Like so many things in life, my sexuality makes so much more sense in retrospect than it did when I was in the stages of “figuring it out”. I now know I have been bisexual all my life. I either just didn’t know it earlier on, or didn’t know what it entailed.
This author would like to remain anonymous but is a bisexual cisgender white woman using she/her pronouns.
The first time I came into contact with queerness in a positive way was at university. Suddenly being queer presented itself as an option. I went through phases of denial, from not wanting to “label” what I was going through, to realising that I could be physically attracted to other people than cisgender men (but romantic feelings? never!!), to crushing unreasonably hard on the first girl I ever dated (we met three times…) and realising it went deeper than I had thought. However messy it felt at the time, I knew it was not “just a phase”.
Yet, one of my close friends asked me “but are you sure you like girls, if you haven’t even slept with one?”. I don’t remember what I replied, but I will never forget the gut-punch feeling. The flicker of self-doubt. And then I realised we never once ask children who they like. Straight is assumed to be the default. Nobody questions that, until they themselves start to question the labels society has marked them with. Imagine telling a ten-year-old girl crushing on a boy “but you have never slept with one, are you sureyou like boys?” I knew my friend’s statement was unreasonable, but it hurt all the same. Was my sexuality valid? I decided to convince myself it was.
And so, despite feeling like a fraud, I tentatively started labelling myself. Your friendly neighbourhood bisexual. I came out to friends, often casually, sometimes in fear. Fear of them not taking it well, questioning it, or worse – my girlfriends thinking I was preying on them and handing in their notice for our friendship. But it was going well, meaning my confidence grew ever so slightly each time. I made fabulous bisexual friends and many of other queer identities. I went to drag nights, boozy brunches hosted by drag queens, gay bars, I even started to feel comfortable with the label “queer”, the vagueness of which had initially scared me.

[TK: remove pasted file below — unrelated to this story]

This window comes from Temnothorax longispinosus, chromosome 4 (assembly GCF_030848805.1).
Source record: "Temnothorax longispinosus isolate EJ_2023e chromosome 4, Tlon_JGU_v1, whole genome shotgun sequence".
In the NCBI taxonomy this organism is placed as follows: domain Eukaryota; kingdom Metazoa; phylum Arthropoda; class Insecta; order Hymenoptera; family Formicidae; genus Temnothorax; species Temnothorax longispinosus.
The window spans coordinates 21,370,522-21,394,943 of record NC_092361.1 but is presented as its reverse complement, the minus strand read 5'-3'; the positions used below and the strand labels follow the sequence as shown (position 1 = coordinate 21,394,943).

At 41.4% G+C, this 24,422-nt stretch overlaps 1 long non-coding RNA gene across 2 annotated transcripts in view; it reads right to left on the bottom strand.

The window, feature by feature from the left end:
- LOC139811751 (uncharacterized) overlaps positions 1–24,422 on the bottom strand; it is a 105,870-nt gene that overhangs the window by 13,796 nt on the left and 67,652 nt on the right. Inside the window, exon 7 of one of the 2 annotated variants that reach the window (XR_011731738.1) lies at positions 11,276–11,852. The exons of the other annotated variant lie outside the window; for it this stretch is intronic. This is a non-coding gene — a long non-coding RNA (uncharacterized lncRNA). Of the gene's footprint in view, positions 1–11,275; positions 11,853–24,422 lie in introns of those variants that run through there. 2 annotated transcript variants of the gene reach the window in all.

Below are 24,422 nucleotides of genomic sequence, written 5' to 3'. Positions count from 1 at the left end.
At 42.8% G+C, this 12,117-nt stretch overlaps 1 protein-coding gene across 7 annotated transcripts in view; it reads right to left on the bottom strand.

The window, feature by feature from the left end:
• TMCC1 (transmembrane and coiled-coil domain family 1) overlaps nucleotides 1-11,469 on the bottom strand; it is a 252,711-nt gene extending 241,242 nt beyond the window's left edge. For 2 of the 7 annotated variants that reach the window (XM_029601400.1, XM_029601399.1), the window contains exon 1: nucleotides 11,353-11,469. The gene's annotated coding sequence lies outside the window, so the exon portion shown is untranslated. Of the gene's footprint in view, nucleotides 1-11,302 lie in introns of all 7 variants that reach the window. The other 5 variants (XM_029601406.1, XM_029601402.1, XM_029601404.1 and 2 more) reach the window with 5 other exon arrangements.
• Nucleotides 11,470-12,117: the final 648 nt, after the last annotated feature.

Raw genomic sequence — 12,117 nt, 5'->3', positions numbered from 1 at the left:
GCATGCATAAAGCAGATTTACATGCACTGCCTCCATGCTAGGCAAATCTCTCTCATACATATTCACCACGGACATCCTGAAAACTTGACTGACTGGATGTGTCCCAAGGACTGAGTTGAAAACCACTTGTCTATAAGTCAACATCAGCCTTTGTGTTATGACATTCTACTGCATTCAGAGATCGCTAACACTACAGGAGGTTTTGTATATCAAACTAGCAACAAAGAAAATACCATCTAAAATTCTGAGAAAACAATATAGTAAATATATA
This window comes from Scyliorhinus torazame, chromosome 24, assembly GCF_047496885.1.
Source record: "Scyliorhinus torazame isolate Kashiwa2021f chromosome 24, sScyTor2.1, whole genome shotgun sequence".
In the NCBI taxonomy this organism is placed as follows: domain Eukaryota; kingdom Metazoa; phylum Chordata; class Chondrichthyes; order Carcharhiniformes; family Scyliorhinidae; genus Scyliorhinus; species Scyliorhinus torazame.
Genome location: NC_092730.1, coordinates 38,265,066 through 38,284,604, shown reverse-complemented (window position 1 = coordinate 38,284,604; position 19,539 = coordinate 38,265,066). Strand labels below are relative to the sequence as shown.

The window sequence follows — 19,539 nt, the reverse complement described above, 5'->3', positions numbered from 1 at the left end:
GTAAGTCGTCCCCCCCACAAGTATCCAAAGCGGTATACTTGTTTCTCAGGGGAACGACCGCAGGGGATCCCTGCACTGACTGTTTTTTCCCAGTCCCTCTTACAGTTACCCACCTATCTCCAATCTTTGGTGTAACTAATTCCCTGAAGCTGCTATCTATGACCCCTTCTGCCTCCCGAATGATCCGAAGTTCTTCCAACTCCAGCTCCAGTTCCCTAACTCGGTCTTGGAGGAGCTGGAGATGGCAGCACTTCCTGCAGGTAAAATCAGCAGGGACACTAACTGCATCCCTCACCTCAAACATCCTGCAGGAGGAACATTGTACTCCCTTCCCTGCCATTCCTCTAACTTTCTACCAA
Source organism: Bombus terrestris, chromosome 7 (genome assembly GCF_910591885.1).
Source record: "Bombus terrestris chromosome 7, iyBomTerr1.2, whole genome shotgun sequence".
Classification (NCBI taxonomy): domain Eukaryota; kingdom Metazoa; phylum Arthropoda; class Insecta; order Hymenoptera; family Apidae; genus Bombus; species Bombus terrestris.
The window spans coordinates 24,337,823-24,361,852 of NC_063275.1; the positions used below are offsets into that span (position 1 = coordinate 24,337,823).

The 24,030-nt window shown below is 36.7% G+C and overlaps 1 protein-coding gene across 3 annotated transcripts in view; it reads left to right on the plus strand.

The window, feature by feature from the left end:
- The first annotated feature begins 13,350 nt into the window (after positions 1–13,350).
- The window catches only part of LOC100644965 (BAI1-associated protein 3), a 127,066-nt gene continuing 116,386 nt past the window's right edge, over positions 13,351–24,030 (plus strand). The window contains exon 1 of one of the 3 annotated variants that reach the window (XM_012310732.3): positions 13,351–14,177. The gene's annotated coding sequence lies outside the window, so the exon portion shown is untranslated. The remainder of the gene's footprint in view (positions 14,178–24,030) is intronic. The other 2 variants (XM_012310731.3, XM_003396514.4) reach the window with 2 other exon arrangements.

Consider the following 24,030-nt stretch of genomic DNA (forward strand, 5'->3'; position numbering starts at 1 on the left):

And then it started. The biphobia.
Or rather: I started to spotit, started to labelit – as one aha moment after the next unfolded. Of course, I had already encountered it in my friend, and I had internalised biphobia aplenty. But where was it coming from?
I began to feel like the “B” in “LGBT+” was silent, mysterious. It still is: there are few shows or books with overt bisexual representation, where bisexuals are not the butt of the joke, slandered for being promiscuous, or merely hinted at as fun and flirty femme fatales looking for a threesome. And representation for bisexual people who are not women is severely lacking, too. All these either disguised or more glaringly obvious instances of biphobia in my life, culture, social media started to add up and resulted in me feeling like I did not belong. I was not gay enough. I had the privilege of passing as straight. I could kiss a cis man in the street, hold his hand, fearless. I “looked” straight, being what some might describe as “femme” (Urban dictionary: “noun: A gender identity in which someone (female, male or other) has an awareness of cultural standards of femininityand actively embodies a feminine appearance, role, or archetype. It is usually – but not always – associated with a gay or queer sexual identity/sexuality).